WCI Communities announced Thursday that it will be out of bankruptcy Aug. 31, nearly 13 months after retreating into Chapter 11 and shedding $2 billion in debt and other liabilities.

Under the plan, confirmed by the U.S. Bankruptcy Court Delaware Division and supported by a majority of its creditors, including its senior secured lenders as well as the official creditors' committee, the company's senior secured creditors will get 95% equity in the company in return for $450 million in new debt to be issued.

Unsecured creditors will receive interest in a litigation trust, basically any returns expected from various lawsuits, and an initial 5% stake in the company that could grow to 35% depending on future operations.

All the company's stock disappears under the plan, its holders left with nothing to show for their investment but their defunct stock certificates.

"Given the fact that we are experiencing one of the most challenging real estate markets and economic environments in recent history, this is a truly remarkable achievement," said WCI CEO David L. Fry in a written statement. Fry will stay on as president and CEO, a position he was appointed to during the throes of bankruptcy. Fry has been with WCI since 1995, serving as COO before being named to the interim CEO position last August.

"WCI, along with its major constituent groups, have worked together to fashion a plan that allows us to emerge as a de-leveraged lifestyle community developer and land holding company and ensures that recoveries are allocated fairly among the company's stakeholders," Fry said. "The flexibility granted under the plan allows WCI to navigate its business during these unprecedented times and beyond. I am confident that the company and its stakeholders will succeed together."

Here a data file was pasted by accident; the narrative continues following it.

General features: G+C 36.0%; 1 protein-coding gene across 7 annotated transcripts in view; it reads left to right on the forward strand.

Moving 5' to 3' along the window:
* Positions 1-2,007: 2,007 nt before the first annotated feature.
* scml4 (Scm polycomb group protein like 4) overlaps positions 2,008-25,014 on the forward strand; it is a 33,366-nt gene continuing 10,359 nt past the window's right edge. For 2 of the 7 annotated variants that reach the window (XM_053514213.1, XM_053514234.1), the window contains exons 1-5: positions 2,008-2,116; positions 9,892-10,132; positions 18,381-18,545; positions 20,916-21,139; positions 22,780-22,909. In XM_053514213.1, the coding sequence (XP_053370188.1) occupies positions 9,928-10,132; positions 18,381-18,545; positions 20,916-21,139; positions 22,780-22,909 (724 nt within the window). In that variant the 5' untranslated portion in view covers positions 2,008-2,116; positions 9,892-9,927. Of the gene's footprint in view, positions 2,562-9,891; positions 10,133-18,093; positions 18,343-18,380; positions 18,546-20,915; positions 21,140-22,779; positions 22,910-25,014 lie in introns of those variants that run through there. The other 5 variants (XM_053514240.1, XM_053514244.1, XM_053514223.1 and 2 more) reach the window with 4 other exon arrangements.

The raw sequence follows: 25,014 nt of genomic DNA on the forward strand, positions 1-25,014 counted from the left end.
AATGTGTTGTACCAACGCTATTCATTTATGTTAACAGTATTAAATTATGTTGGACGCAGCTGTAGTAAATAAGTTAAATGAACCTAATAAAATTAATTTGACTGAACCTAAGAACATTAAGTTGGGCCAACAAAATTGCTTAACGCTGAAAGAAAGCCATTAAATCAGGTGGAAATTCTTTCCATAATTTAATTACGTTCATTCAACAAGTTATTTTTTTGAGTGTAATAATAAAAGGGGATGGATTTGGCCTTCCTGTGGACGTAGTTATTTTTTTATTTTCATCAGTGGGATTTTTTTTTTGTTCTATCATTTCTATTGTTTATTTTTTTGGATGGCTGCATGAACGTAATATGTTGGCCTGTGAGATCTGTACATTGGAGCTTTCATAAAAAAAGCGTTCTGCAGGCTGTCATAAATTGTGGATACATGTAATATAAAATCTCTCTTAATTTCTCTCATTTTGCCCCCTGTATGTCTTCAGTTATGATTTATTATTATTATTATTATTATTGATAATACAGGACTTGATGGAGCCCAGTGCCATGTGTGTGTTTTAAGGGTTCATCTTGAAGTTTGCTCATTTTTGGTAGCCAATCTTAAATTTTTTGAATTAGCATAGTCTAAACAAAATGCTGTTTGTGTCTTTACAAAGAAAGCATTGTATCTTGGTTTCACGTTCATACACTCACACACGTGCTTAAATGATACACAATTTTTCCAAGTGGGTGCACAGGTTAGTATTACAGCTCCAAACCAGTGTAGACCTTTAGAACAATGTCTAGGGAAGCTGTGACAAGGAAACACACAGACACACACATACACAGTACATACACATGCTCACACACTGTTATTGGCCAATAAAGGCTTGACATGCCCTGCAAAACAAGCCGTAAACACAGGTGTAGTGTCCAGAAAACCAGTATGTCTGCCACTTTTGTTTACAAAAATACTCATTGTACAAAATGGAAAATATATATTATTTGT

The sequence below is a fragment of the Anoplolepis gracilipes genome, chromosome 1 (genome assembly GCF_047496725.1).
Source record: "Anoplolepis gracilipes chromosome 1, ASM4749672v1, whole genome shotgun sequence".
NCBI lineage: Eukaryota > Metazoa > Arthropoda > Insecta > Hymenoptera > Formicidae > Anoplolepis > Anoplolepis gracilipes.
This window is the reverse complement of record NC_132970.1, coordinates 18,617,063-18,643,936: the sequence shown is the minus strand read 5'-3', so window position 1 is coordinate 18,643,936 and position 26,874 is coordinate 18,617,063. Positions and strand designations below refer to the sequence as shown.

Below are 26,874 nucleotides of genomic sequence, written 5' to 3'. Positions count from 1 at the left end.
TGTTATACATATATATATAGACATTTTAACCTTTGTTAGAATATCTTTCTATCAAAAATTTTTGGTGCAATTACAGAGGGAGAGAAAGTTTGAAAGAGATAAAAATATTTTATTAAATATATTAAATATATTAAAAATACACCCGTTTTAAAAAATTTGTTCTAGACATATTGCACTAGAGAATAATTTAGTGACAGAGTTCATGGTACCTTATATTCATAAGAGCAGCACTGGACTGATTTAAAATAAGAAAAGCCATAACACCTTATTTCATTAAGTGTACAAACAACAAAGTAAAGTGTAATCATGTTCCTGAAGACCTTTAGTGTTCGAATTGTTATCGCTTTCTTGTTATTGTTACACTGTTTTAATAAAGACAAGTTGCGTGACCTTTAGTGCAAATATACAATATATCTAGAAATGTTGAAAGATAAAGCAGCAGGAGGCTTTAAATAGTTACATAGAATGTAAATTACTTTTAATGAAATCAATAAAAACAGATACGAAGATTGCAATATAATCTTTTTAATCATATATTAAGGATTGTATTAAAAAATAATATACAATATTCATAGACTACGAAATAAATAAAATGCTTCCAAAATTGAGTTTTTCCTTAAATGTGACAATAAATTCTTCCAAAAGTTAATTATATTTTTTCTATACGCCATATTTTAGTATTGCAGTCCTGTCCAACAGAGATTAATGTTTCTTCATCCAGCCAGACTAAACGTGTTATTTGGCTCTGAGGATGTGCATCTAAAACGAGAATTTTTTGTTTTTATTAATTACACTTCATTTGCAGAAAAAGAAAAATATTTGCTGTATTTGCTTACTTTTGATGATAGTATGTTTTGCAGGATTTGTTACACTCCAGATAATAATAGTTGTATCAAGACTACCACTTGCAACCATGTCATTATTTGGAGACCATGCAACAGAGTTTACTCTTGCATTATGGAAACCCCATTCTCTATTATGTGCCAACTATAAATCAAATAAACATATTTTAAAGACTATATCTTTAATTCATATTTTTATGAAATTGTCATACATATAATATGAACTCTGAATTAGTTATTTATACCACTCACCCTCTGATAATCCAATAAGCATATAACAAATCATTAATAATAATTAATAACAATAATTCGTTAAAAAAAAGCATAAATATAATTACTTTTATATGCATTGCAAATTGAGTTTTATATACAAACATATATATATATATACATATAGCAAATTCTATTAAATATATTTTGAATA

No mention is made in the announcement as to whether WCI will continue as a builder, only as a developer and land holding company.

WCI's fate was sealed by its products, its market, and its debt. Though the company had diversified in recent years to more single-family and to the Mid-Atlantic and Northeast, its primary product was high-rise, high-priced condominiums in Florida. When the downturn hit, the bottom fell completely out of that market and, for the first time ever, buyers walked away from the condominiums they had put 20% down payments on in droves. In one quarter, the company had negative sales.

Already burdened with more than 70% debt to equity, the company lacked the cash to hang on as the market continued to crash.

Its predicament rose to high drama when billionaire Carl Icahn took a 14 percent stake in the company in January 2007. By March, he offered all takers $22 a share for their stock but withdrew his offer within a month when few takers showed up and it had become clear that the stock price was beginning a free-fall.

WCI's stock, which is traded in the pink sheets until tomorrow after which it becomes worthless, sold last for $3 a share June 18.